Resource Logo
CDC HIV/AIDS/Viral Hepatitis/STD/TB Prevention News Update

GLOBAL: Poor Nations Seek New Hepatitis Drug




 

New York Times (02.10.2014)

The New York Times reported that while the US Food and Drug Administration approved sofosbuvir—a new, simple medication regimen that cures hepatitis C—in December, it is expensive and will not be available to poorer countries. Manufactured by Gilead Sciences and sold under the name Sovaldi in the United States, it is expected to cost $84,000 per treatment. Four other companies are developing similar drugs that also will carry high price tags. The Access Campaign of Doctors Without Borders estimates that drug manufacturers can create cocktails of sofosbuvir and similar drugs for $250 or less, and according to Campaign Policy Chief Rohit Malpani, it is lobbying to make that possible. The campaign is opposing Gilead’s efforts to patent sofosbuvir in India, where the manufacturer hopes to license Indian drug companies to make a $2,000-per-treatment version. If prices become affordable, the Access Campaign plans to ask the Global Fund to Fight AIDS, Tuberculosis, and Malaria; the President’s Emergency Plan for AIDS Relief; and Unitaid to pay for the hepatitis drugs so that Doctors Without Borders can begin pilot treatment programs in several countries.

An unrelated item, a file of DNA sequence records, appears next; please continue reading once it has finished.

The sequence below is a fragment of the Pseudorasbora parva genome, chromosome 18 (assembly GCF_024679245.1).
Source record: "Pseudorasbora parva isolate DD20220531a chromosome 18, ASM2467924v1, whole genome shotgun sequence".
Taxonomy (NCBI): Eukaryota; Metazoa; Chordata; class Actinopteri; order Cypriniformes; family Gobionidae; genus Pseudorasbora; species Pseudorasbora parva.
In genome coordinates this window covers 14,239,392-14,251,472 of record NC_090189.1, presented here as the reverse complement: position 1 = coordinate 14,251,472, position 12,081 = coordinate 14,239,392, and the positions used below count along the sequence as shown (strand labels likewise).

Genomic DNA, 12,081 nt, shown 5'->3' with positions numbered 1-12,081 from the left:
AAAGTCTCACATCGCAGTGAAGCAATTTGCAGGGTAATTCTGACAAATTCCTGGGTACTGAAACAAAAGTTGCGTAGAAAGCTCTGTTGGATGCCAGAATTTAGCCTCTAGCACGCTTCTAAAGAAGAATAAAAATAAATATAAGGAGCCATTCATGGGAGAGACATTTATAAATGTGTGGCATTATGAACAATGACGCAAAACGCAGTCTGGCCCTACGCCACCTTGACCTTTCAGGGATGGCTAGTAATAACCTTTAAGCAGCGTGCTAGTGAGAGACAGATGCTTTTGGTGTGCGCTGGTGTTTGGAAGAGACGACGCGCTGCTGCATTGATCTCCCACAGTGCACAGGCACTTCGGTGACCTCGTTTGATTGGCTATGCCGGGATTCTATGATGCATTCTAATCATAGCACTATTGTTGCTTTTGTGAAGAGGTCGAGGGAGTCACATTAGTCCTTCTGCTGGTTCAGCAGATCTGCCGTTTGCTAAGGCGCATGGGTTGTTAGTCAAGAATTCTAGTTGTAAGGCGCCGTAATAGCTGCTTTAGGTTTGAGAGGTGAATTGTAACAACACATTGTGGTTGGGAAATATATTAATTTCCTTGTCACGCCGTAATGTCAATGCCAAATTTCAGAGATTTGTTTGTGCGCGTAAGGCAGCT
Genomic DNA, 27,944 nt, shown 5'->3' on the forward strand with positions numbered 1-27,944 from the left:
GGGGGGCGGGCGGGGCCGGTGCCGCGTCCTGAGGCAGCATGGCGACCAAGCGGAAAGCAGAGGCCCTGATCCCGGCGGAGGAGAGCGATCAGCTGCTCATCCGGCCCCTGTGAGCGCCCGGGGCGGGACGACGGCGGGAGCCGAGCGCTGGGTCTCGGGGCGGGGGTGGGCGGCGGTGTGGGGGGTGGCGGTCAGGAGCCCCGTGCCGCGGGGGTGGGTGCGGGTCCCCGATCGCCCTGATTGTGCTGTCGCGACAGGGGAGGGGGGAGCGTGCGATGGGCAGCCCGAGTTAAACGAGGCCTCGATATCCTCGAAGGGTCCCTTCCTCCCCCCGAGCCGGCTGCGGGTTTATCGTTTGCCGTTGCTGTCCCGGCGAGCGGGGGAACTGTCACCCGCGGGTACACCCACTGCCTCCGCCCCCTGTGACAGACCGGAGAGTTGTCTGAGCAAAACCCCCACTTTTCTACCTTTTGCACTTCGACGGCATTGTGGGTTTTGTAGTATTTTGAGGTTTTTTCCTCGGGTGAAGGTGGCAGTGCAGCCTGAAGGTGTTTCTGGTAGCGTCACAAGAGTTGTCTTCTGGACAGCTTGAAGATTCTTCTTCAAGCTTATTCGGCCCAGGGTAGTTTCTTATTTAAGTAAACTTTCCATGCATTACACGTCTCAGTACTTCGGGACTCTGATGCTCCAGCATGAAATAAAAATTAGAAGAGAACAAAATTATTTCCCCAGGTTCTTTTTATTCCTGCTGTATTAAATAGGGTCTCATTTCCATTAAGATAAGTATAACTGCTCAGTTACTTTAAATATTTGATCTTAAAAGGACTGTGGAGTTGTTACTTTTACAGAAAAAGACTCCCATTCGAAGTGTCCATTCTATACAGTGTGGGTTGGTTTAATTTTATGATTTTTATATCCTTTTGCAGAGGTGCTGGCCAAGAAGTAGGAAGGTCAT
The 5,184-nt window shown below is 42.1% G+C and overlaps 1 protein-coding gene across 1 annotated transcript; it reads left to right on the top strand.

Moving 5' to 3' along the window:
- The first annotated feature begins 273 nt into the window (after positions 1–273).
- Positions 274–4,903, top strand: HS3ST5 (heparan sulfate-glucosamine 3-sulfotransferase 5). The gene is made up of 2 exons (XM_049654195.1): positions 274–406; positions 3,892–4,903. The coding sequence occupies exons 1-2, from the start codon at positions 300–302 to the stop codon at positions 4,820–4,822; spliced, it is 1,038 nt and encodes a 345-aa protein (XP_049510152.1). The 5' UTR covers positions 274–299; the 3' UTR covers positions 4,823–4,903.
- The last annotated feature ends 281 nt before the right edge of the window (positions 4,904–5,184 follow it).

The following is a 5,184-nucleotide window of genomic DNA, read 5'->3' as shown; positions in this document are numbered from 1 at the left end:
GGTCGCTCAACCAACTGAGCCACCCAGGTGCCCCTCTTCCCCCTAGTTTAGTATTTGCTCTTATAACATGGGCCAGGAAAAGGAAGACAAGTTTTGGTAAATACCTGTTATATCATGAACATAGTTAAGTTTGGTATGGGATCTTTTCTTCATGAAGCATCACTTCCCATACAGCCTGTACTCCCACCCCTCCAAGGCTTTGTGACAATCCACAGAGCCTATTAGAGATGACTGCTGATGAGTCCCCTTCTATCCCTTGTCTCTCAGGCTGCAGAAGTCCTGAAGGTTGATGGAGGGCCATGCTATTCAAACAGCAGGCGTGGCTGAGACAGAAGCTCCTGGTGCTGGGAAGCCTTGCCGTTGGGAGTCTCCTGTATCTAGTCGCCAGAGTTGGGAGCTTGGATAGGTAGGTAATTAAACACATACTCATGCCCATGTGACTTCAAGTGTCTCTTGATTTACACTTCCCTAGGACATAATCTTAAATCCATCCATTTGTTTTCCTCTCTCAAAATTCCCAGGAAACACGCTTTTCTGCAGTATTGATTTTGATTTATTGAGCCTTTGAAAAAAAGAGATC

Copyright © 2014 -CDC Prevention News Update, Publisher. All rights reserved to Information, Inc., Bethesda, MD. The CDC National Center for HIV, STD and TB Prevention provides the following information as a public service only. Providing synopses of key scientific articles and lay media reports on HIV/AIDS, other sexually transmitted diseases and tuberculosis does not constitute CDC endorsement. This daily update also includes information from CDC and other government agencies, such as background on Morbidity and Mortality Weekly Report (MMWR) articles, fact sheets, press releases and announcements. Reproduction of this text is encouraged; however, copies may not be sold, and the CDC HIV/STD/TB Prevention News Update should be cited as the source of the information. Contact the sources of the articles abstracted below for full texts of the articles.



Information in this article was accurate in February 12, 2014. The state of the art may have changed since the publication date. This material is designed to support, not replace, the relationship that exists between you and your doctor. Always discuss treatment options with a doctor who specializes in treating HIV.